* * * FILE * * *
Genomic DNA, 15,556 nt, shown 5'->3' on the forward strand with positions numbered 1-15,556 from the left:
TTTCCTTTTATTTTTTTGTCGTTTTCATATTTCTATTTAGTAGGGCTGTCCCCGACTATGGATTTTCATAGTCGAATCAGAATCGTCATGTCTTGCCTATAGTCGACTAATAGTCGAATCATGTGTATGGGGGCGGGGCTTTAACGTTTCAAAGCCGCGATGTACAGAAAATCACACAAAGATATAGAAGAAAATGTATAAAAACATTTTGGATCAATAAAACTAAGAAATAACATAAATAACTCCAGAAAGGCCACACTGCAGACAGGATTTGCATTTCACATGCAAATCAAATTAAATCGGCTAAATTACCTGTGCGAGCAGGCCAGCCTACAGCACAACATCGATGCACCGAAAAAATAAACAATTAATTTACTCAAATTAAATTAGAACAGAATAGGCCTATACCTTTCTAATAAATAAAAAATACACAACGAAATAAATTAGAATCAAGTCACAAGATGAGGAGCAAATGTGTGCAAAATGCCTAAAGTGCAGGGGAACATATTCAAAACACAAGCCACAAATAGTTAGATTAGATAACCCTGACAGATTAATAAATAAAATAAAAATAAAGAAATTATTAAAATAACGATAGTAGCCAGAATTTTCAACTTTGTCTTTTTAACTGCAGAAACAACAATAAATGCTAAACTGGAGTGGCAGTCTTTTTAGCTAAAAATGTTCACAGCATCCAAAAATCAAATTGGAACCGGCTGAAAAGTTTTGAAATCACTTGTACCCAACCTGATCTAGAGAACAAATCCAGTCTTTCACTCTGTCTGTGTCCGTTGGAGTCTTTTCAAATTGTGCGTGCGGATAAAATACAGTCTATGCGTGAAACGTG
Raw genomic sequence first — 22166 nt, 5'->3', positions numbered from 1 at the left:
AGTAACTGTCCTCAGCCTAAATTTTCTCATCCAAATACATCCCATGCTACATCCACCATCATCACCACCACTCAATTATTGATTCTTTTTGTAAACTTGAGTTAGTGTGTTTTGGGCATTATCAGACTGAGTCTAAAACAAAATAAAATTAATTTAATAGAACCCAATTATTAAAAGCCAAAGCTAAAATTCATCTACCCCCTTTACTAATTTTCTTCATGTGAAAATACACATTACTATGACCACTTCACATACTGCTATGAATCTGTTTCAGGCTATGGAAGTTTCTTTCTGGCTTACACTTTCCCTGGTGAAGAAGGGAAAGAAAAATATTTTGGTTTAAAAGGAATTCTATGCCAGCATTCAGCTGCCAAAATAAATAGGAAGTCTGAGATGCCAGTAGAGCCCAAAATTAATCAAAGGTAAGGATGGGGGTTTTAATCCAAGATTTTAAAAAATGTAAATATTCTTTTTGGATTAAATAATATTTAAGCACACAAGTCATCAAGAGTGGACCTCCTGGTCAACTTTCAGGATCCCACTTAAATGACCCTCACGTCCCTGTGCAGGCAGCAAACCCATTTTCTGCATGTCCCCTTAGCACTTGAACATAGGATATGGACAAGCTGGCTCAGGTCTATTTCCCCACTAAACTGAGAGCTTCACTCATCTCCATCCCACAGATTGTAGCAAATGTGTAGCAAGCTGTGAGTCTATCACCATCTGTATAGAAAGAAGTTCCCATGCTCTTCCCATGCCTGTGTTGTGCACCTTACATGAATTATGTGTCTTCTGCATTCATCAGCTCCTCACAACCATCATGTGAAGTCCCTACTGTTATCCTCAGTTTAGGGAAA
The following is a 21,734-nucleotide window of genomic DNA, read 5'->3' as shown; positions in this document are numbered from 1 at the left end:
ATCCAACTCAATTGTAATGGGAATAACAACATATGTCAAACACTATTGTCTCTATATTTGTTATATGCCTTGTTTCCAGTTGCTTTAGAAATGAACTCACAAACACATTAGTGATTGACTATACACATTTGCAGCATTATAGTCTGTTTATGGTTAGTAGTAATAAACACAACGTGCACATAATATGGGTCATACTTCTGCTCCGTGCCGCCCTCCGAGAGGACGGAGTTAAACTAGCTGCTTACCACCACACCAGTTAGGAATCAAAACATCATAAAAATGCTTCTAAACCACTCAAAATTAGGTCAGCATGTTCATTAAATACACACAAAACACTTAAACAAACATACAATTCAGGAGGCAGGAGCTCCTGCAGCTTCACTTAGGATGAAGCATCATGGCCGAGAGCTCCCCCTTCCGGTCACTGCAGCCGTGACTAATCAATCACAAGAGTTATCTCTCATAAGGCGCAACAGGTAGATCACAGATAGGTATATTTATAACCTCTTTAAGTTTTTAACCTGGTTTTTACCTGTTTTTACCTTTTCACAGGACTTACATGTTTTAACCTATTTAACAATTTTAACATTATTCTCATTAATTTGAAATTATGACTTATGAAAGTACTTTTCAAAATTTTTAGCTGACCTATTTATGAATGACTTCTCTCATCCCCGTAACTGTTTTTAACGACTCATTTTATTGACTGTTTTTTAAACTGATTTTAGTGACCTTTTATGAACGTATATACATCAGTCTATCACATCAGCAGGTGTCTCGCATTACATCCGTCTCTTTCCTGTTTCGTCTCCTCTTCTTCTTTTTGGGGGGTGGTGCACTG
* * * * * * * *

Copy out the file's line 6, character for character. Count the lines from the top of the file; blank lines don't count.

ATCCAACTCAATTGTAATGGGAATAACAACATATGTCAAACACTATTGTCTCTATATTTGTTATATGCCTTGTTTCCAGTTGCTTTAGAAATGAACTCACAAACACATTAGTGATTGACTATACACATTTGCAGCATTATAGTCTGTTTATGGTTAGTAGTAATAAACACAACGTGCACATAATATGGGTCATACTTCTGCTCCGTGCCGCCCTCCGAGAGGACGGAGTTAAACTAGCTGCTTACCACCACACCAGTTAGGAATCAAAACATCATAAAAATGCTTCTAAACCACTCAAAATTAGGTCAGCATGTTCATTAAATACACACAAAACACTTAAACAAACATACAATTCAGGAGGCAGGAGCTCCTGCAGCTTCACTTAGGATGAAGCATCATGGCCGAGAGCTCCCCCTTCCGGTCACTGCAGCCGTGACTAATCAATCACAAGAGTTATCTCTCATAAGGCGCAACAGGTAGATCACAGATAGGTATATTTATAACCTCTTTAAGTTTTTAACCTGGTTTTTACCTGTTTTTACCTTTTCACAGGACTTACATGTTTTAACCTATTTAACAATTTTAACATTATTCTCATTAATTTGAAATTATGACTTATGAAAGTACTTTTCAAAATTTTTAGCTGACCTATTTATGAATGACTTCTCTCATCCCCGTAACTGTTTTTAACGACTCATTTTATTGACTGTTTTTTAAACTGATTTTAGTGACCTTTTATGAACGTATATACATCAGTCTATCACATCAGCAGGTGTCTCGCATTACATCCGTCTCTTTCCTGTTTCGTCTCCTCTTCTTCTTTTTGGGGGGTGGTGCACTG